8. Ending the hat is perhaps the most complicated part of the pattern. Where there are decreases, such as SSK or K2TOG, it can be advantageous to the design to K1B. How to incorporate YO can also be a design challenge!

Beret in Design

So, there we have it – a brief outline on designing a beret as I do it. Pretty soon I hope to have a pattern available . . . and let’s see how well it takes off! I have written out the pattern in a rough manner, and have a test knitter in the person of my wonderful mother-in-law, Judy, and hopefully in my friend Donna will be available for the final draft.

Next task: creating a nice publication for the pattern!

Time Flies!

On New Year’s Day I vowed I would not let life get in the way of writing on this blog.  But, like all things, something else seems to get in there, no matter what the good intentions.  Work, life, knitting, classes, whatever.  Mostly it seems that I have been knitting, and reading all about radiation protection and digital radiography.  Writing takes some time – to do it well requires something to write about, and some thoughts about it all.

Here, we are emerging from a short spell of colder weather.  Lows in the 40s with some rain – not enough, but some!  There are clouds in the sky, there is a breeze, and altogether it is lovely weather.  Out in the flower beds, the freesias are coming out – no flowers yet, but the leaves are perky and green.  The roses have been pruned.  The calla lilies are unfurling the first of their blooms.  The windows are open and the songs of the first mockingbirds are to be heard.  Spring in January!  Welcome to California!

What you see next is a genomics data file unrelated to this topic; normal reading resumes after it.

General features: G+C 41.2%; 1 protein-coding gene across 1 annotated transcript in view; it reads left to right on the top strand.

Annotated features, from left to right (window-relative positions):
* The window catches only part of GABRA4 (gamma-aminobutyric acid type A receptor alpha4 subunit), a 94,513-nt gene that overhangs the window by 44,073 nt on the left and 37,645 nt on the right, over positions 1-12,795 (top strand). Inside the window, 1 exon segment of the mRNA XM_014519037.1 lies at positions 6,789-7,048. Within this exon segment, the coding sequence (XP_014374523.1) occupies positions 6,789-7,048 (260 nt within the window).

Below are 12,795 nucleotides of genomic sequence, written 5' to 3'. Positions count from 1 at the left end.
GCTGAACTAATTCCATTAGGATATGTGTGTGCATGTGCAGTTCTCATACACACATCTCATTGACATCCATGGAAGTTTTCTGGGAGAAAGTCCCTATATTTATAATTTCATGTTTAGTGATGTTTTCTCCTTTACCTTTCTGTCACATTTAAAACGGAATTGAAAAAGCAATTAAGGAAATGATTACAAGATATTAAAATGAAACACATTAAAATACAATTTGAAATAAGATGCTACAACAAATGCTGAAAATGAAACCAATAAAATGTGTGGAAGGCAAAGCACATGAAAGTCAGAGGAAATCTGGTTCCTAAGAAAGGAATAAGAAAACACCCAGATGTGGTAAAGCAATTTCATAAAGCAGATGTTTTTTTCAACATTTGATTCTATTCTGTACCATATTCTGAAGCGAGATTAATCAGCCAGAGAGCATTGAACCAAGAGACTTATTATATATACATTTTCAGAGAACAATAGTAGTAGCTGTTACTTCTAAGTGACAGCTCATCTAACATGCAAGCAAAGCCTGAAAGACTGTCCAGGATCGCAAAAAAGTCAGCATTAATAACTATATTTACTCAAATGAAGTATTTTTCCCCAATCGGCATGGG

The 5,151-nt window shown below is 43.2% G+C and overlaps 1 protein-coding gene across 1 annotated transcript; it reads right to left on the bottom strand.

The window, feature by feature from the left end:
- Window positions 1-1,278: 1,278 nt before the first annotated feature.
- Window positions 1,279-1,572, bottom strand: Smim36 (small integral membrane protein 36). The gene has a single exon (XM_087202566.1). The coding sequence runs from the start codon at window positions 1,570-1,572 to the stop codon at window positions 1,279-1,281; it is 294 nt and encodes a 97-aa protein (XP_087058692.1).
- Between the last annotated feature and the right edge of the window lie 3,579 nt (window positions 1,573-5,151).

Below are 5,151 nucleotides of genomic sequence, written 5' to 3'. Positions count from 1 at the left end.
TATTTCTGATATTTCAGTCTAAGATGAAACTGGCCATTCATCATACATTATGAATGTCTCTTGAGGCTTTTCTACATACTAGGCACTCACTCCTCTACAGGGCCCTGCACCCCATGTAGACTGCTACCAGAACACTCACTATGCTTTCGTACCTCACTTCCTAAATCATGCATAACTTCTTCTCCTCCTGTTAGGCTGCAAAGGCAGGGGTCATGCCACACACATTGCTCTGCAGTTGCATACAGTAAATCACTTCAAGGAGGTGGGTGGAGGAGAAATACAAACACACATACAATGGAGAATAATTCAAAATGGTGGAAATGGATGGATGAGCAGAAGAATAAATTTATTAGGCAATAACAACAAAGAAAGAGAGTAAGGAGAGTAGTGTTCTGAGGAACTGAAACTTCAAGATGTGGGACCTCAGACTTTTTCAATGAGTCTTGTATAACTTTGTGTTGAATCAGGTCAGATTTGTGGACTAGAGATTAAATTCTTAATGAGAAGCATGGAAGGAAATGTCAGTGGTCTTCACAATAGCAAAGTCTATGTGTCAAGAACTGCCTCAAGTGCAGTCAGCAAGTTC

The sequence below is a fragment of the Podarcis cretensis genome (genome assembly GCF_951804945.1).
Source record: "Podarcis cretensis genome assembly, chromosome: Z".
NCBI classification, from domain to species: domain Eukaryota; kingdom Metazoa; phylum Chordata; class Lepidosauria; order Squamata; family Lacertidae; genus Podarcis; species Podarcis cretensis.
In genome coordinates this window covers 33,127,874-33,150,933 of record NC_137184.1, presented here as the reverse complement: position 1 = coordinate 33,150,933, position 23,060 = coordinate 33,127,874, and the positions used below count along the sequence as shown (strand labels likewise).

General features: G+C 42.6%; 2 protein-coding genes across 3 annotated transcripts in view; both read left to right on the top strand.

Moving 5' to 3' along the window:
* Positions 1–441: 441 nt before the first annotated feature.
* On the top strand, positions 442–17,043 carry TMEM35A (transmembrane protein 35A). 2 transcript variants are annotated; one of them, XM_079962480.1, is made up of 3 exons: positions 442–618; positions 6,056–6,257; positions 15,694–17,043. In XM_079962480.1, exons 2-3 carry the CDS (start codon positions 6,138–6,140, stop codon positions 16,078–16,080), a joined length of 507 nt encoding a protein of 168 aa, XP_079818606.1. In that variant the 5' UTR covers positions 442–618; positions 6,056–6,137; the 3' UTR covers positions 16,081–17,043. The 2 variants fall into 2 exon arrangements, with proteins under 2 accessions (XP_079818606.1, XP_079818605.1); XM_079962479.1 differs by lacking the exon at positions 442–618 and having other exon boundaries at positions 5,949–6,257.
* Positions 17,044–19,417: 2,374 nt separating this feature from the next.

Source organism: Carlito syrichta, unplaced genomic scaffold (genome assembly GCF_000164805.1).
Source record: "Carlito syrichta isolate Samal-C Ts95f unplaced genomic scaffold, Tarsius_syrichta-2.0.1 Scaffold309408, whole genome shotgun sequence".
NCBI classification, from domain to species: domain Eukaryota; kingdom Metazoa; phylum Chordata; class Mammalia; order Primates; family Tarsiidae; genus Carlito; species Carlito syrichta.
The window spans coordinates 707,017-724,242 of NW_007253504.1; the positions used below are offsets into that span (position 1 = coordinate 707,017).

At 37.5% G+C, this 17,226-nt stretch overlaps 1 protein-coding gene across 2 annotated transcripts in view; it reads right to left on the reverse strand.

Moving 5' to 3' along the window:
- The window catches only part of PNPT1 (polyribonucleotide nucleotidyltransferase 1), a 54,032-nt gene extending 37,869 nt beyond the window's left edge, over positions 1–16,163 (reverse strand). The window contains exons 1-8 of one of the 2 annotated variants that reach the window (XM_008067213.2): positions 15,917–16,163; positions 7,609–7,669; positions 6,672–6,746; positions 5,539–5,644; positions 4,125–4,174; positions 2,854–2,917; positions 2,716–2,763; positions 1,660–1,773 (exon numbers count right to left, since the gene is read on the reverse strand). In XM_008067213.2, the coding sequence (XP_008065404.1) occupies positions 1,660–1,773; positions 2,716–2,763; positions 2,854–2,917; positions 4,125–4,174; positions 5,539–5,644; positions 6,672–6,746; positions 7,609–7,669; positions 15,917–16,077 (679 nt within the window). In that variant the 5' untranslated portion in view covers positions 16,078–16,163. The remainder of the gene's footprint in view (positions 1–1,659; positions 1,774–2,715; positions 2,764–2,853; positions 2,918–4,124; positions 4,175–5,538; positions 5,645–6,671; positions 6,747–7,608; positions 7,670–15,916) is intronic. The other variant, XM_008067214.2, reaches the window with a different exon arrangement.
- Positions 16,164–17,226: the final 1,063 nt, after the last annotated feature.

From late October of 2008 I really got on a knitting binge.  I finally took the time to explore Ravelry and look through Knitty, both sites which I really enjoy.  I also decided to make something for everyone, mostly little things, but also designed a sweater-sweatshirt for our nephew who is 16 months or so now.  Some items I designed, others I found and used patterns.  I made hats and mitts and a pair of socks or two.  So, to keep it brief, I am including some snaps of things made . . . .

Rose Red 2

Rose Red

Rose Red Detail 2

Rose Red in White

This was a pattern I really enjoyed knitting up.  The designer is a young woman from Scotland, Ysolda Teague, and you can purchase the pattern through Ravelry or her website.  There are links to her on the sidebar.  Above are my pictures of the finished hat.

Another pattern which I enjoyed I also bought from Ravelry.  This is the Tretta hat by Grumperina – great design, and I learned a few new things, such as the fact that there are right-slanting and left-slanting make-one increases!  Just goes to show there are new things under the sun!

Tretta in Pink

Like a lot of knitters, I have piles of stash . . . boxes of stash . . .  this is made out of Lamb’s Pride by Brown Sheep, in a bright, warm pink.

Pink Hat  2

Pink Hat Detail

Pink Hat

The beauty of this hat is its design. The pattern is very closed up when it is not on a head – but once on, it is stretchy and elastic, and fits very nicely!

Dashing Mitts

Moving on to another present, I made the Dashing mitts by Cheryl Niamath. This pattern can be found on Knitty. They are really easy to make and a lot of fun!


And finally, another hat.


Woolley Wormhead designs hat. This one is a free pattern which can be found on Ravelry as well. As with Tretta, this one was made with stash, a deep teal (the photo does not do justice to the color) in Lamb’s Pride as well.


Another time, some pictures of my own designs, and a pattern perhaps!